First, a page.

Chromia: a better dapp platform
davout
Legendary
*
Offline Offline

Activity: 1372
Merit: 1007


1davout


View Profile WWW
November 07, 2013, 10:17:15 PM
 #18

My point is that VPS should never be used to host projects which need to handle non-negligible amounts of users' bitcoins as virtual private servers have extra attack surface as compared to dedicated servers.

If your security model depends on not having one or more servers compromised it's probably flawed anyway.
A correct security model depends much more on thorough continuous auditing and business operations procedures than it does on technical considerations.

Designing your system to fail gracefully without financial consequences is far more important than designing it not to fail or get compromised.

tvbcof
Legendary
*
Offline Offline

Activity: 4004
Merit: 1251


View Profile
November 07, 2013, 10:47:50 PM
 #19

My point is that VPS should never be used to host projects which need to handle non-negligible amounts of users' bitcoins as virtual private servers have extra attack surface as compared to dedicated servers.

If your security model depends on not having one or more servers compromised it's probably flawed anyway.
A correct security model depends much more on thorough continuous auditing and business operations procedures than it does on technical considerations.

Designing your system to fail gracefully without financial consequences is far more important than designing it not to fail or get compromised.

This reminds me, have you published a debriefing about the technical details of your problems davout?  If so, can you point to it?

If not, do you have a plan to?  I would think that by now

 - enough time has passed to have re-constructed your procedures

 - any defects which made the attacks possible would be resolved and those mistakes would not be made again.

For my part, I just have curiosity about things.  Believe it or not I actually want the Instawallet hassles to be an understandable failure against a significant attack (vs. a bogus story invented to mop up unclaimed Instalwallet funds or some such.)  Also, I think it would help other system designers to understand the nature and capabilities of attackers.  If it helps others, great.  It is in no ones interest when hacks occur (except criminals, bankers, politicians, etc.)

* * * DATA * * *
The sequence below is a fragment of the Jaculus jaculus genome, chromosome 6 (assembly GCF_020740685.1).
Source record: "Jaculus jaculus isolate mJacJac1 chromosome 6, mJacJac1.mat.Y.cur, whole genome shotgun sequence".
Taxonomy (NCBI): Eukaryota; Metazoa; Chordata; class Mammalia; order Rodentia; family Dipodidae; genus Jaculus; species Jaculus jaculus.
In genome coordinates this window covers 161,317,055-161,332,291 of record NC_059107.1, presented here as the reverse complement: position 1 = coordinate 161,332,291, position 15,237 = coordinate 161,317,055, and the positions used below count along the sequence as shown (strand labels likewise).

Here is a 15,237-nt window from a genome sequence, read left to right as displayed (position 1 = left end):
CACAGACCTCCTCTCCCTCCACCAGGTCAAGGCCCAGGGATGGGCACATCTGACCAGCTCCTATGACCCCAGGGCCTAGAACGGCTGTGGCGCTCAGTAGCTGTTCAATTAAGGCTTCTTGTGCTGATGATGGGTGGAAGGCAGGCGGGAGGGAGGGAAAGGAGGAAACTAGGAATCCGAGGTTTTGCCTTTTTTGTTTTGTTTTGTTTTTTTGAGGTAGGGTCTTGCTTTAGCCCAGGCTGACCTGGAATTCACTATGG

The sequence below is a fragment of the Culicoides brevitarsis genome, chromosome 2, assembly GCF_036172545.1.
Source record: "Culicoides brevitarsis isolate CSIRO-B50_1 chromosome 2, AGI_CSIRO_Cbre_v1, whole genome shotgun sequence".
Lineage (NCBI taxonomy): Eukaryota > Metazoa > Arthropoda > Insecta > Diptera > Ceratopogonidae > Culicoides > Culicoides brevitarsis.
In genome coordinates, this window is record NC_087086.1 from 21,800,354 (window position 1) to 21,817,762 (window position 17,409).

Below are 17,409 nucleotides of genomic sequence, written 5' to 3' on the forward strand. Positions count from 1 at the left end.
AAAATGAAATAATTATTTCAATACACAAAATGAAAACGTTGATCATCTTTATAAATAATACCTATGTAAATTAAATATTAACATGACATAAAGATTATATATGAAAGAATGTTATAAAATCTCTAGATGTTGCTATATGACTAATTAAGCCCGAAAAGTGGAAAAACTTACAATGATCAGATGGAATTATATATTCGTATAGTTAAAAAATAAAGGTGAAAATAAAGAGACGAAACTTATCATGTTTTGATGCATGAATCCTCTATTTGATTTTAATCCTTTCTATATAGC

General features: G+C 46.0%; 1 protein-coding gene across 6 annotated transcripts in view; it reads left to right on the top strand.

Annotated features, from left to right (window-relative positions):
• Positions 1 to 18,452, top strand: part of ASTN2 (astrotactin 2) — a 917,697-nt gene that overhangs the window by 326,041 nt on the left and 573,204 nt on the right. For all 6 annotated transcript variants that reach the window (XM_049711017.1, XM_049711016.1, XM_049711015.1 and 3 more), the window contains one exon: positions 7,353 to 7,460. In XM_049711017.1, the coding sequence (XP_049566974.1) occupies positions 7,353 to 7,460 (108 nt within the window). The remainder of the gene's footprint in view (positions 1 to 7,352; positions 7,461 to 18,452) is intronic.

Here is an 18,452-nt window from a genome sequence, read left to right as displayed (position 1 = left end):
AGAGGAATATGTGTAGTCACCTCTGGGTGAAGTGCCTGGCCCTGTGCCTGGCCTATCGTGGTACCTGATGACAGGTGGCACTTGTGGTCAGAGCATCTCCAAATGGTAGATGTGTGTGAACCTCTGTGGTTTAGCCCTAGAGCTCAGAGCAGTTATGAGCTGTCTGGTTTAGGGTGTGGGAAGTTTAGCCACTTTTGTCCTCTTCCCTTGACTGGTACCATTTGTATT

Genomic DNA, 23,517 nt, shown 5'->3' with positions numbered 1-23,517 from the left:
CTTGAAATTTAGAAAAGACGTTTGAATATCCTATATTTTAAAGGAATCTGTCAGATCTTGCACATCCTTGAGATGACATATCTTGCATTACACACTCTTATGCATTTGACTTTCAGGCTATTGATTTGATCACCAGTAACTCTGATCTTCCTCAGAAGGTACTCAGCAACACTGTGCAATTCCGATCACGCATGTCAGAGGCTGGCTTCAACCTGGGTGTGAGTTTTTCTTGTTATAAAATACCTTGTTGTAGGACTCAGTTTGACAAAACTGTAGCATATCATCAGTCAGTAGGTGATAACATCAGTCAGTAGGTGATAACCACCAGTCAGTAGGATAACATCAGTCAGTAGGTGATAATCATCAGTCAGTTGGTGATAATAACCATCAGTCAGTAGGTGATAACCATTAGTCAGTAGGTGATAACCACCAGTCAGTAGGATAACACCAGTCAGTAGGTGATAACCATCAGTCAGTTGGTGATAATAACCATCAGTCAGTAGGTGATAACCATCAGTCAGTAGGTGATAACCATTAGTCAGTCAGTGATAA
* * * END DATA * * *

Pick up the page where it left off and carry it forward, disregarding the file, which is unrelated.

sig spam anywhere and self-moderated threads on the pol&soc board are for losers.
davout
Legendary
*
Offline Offline

Activity: 1372
Merit: 1007


1davout


View Profile WWW
November 07, 2013, 11:13:07 PM
 #20

This reminds me, have you published a debriefing about the technical details of your problems davout?  If so, can you point to it?

I have a comprehensive forensic audit report sitting in one of my drawers, made by a decent IT security firm.
There's no perceived interest on my side to share it with bitcointalk though.


For my part, I just have curiosity about things.

Well then, lurk some more I'd say, and comment if you have something interesting to add, instead of rehashing the same stuff over and over.


Believe it or not I actually want the Instawallet hassles to be an understandable failure against a significant attack

Nobody cares about what you want.
It is however in our plans to publish some procedures at some point, maybe some security-related code too.

Pages: [1] 2 »  All
  Print  
 
Jump to:  

Powered by MySQL Powered by PHP Powered by SMF 1.1.19 | SMF © 2006-2009, Simple Machines Valid XHTML 1.0! Valid CSS!